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NAD+ in Aging: Molecular Mechanisms and Translational Implications

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  • Evandro F. Fang, Høgskolen i Oslo og Akershus
  • ,
  • Sofie Lautrup
  • ,
  • Yujun Hou, National Institute on Aging
  • ,
  • Tyler G. Demarest, National Institute on Aging
  • ,
  • Deborah L. Croteau, National Institute on Aging
  • ,
  • Mark P. Mattson, The Sidney Kimmel Comprehensive Cancer Center, The Johns Hopkins University School of Medicine, Baltimore
  • ,
  • Vilhelm A. Bohr, National Institute on Aging, Københavns Universitet

The coenzyme NAD+ is critical in cellular bioenergetics and adaptive stress responses. Its depletion has emerged as a fundamental feature of aging that may predispose to a wide range of chronic diseases. Maintenance of NAD+ levels is important for cells with high energy demands and for proficient neuronal function. NAD+ depletion is detected in major neurodegenerative diseases, such as Alzheimer's and Parkinson's diseases, cardiovascular disease and muscle atrophy. Emerging evidence suggests that NAD+ decrements occur in various tissues during aging, and that physiological and pharmacological interventions bolstering cellular NAD+ levels might retard aspects of aging and forestall some age-related diseases. Here, we discuss aspects of NAD+ biosynthesis, together with putative mechanisms of NAD+ action against aging, including recent preclinical and clinical trials. Recent discoveries have demonstrated an age-dependent decrease in cellular and/or tissue NAD+ levels in laboratory animal models. Moreover, NAD+ depletion has been linked to multiple hallmarks of aging.In premature aging animal models, NAD+ levels are decreased, while NAD+ replenishment can improve lifespan and healthspan through DNA repair and mitochondrial maintenance.Mitochondrial autophagy (mitophagy) has a major role in clearance of damaged and/or dysfunctional mitochondria, and compromised mitophagy has been linked to metabolic disorders, neurodegeneration [including Alzheimer's disease (AD) and Parkinson's disease (PD)] in addition to aging, and other age-related diseases.New evidence suggests that NAD+ precursors, such as nicotinamide and nicotinamide riboside, forestall pathology and cognitive decline in mouse models of AD.NAD+ supplementation can inhibit multiple aging features in animal models. This highlights essential roles for NAD+ in maintaining healthy aging, and suggests that NAD+ repletion may have broad benefits in humans.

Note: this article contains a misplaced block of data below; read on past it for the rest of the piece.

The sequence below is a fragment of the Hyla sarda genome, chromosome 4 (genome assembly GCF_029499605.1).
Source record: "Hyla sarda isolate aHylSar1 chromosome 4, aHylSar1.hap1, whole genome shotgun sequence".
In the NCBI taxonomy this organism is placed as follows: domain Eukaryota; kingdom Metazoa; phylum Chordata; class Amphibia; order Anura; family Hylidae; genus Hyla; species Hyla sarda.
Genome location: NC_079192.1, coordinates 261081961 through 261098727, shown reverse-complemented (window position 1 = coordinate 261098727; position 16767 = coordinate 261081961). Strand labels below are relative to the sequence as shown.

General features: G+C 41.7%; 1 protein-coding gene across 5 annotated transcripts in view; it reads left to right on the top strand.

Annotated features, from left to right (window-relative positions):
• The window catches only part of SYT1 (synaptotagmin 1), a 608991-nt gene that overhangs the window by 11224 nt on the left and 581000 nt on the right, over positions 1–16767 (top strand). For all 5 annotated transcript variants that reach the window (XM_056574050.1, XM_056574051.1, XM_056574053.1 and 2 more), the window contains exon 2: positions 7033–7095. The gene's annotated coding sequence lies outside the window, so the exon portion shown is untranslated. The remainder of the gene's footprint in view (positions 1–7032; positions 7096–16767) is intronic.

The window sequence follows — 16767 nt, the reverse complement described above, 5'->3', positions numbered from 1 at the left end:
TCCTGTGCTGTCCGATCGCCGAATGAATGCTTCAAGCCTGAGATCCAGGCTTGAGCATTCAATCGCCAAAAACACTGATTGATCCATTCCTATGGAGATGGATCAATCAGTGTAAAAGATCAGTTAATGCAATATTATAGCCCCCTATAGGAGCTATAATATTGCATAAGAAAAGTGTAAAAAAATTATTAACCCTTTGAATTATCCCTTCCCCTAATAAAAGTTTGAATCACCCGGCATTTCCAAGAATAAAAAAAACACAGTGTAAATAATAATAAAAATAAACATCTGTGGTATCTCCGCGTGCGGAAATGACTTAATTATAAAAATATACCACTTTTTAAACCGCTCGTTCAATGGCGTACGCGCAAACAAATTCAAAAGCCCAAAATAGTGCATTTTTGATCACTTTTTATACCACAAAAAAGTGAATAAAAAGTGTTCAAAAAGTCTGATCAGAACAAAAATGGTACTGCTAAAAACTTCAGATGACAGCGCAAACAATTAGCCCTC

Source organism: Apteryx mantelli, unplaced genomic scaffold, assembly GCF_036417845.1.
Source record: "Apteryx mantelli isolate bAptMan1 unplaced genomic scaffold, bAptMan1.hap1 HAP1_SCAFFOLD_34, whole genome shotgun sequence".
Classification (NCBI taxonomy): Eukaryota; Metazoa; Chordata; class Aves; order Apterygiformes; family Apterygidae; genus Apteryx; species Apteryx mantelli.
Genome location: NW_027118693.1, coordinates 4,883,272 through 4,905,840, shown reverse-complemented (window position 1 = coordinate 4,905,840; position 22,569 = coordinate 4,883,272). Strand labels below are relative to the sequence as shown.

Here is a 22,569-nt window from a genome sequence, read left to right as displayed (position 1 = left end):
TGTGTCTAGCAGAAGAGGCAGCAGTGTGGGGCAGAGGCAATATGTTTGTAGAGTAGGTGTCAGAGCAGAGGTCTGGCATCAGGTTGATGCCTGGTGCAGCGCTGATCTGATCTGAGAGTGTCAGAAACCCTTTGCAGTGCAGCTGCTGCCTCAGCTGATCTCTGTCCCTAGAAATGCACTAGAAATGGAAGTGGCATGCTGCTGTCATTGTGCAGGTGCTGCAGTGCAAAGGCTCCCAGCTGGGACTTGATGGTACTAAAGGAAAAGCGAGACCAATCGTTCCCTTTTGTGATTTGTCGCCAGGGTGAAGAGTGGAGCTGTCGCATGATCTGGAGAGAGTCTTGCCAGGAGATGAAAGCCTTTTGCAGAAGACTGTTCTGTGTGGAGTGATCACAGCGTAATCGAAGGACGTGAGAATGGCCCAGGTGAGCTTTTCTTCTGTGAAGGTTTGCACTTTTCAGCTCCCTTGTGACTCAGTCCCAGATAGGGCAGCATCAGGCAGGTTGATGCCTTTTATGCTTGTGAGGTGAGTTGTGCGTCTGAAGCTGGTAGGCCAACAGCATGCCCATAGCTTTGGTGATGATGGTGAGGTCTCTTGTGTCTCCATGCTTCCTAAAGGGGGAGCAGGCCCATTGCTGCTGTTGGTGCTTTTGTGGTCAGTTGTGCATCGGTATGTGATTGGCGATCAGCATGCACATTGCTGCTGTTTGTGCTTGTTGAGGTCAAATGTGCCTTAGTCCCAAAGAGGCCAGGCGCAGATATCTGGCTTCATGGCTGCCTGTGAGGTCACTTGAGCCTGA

TidsskriftTrends in Molecular Medicine
Sider (fra-til)899-916
Antal sider18
StatusUdgivet - okt. 2017

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